Perfectly normal. When I got Moto he was all white and then he started developing the spots on his skin. He was getting more all the time. His tummy was almost covered in spots. I used to joke that when he got older he would look gray because of all the spots. Unfortunately he never got the chance to get old, so I will never know. :(
Yep, totally normal! I remember when Caney got her first spots as a puppy. Two of them popped up out of nowhere, right on the top of her back. I thought that they were oil spots that she must have gotten when running under the cars in the driveway! Thinking she was dirty, we gave her a bath... only to find that they were spots on her skin. Haha! 4 years later she's got well over 100 spots.
If you want to know what's going on though, the short and simple version is roughly:
- the white colour on boxers - that's ALL white parts, so including the white areas on flashy coloured boxers as well as those with so much white as to be mostly or completely white - is not "colour". Its LACK of colour, meaning lack of pigment. Put another way, the dog is white because his fur has no pigment.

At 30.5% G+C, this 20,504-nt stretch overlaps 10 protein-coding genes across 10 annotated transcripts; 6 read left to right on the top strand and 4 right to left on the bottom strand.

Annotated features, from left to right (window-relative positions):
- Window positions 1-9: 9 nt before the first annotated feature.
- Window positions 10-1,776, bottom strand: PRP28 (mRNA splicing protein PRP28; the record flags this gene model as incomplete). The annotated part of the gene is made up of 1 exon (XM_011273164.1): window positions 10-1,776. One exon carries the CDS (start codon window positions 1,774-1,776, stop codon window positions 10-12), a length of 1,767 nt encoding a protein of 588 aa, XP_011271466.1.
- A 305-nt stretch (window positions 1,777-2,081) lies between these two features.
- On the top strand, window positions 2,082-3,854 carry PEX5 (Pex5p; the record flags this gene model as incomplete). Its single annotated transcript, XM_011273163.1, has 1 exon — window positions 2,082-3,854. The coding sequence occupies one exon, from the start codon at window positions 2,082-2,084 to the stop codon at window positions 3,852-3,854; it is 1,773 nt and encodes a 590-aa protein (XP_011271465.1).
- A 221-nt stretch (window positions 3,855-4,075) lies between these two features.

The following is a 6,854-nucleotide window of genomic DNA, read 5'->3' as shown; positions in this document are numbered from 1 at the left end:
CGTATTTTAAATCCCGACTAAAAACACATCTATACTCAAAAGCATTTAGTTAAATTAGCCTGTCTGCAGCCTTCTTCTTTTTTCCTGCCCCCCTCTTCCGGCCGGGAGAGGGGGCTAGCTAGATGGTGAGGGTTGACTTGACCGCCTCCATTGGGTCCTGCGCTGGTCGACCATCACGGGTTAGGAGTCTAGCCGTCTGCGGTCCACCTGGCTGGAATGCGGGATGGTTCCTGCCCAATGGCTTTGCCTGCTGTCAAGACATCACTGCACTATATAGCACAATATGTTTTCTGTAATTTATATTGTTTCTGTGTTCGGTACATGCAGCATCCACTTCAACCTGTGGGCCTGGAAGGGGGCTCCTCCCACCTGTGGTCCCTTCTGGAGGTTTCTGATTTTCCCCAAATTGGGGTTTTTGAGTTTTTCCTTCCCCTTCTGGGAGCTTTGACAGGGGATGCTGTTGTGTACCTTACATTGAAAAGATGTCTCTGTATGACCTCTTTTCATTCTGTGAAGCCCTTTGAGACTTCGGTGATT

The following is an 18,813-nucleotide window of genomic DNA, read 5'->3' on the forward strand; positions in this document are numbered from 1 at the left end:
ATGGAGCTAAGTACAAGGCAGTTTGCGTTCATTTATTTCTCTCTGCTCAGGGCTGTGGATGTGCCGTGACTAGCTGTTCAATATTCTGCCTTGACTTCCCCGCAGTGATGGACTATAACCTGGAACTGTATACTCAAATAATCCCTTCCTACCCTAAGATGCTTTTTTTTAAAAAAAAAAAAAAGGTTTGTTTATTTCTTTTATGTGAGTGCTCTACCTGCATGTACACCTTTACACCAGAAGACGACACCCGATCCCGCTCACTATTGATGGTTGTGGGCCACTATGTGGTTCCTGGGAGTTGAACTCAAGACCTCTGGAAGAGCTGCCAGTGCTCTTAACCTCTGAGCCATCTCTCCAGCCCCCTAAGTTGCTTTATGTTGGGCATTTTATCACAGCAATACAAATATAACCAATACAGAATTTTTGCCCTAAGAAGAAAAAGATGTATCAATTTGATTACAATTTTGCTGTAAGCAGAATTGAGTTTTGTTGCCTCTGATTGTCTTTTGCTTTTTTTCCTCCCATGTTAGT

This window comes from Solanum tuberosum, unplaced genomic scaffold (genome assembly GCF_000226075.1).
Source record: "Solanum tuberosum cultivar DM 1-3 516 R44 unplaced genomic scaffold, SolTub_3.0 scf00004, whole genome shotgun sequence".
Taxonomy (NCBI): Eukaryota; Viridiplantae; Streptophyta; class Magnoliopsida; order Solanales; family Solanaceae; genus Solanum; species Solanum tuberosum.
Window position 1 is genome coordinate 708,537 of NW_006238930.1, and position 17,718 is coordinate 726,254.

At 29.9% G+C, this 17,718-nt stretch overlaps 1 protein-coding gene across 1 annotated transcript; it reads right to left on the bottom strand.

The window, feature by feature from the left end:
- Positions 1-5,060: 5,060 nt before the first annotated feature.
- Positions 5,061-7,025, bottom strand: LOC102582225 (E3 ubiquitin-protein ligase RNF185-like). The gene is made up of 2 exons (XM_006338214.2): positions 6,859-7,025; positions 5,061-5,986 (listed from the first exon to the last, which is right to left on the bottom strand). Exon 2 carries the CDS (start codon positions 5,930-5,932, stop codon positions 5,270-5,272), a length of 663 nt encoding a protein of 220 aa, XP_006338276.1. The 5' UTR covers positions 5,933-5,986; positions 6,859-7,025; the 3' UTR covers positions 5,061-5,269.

- pigment isn't something that is fully developed at birth. In the embryonic stages of development, pigment starts to develop from a few points on the dog's body, slowly spreading out until it covers the whole. Except where the genes causing white colour prevent the spread of pigment This is one reason why flashy boxers pups almost always have bigger white areas as young puppies than they do as adults - the pigment continues to spread after birth, so more of the coat becomes coloured (or the white areas shrink, if you prefer to look at it that way round).
- not only do white areas "shrink" on flashy dogs (or the coloured areas become more extensive ) but also they tend to develop spots of pigment within all the large white areas. Those pigment spots are usually restricted to the skin only, not also colouring the hair. And that is what you're seeing on your dog - the development of spots of pigment on the skin. If you look carefully, you'll find that the spots are actually areas of black skin (versus the pink skin under the rest of his white coat), that look grey because the hair on top remains white. When the dog is wet, those spots will be clearly black. And its a process that will continue throughout his life - by the time he's middle-aged, he'll probably have a large number of spots of pigment there.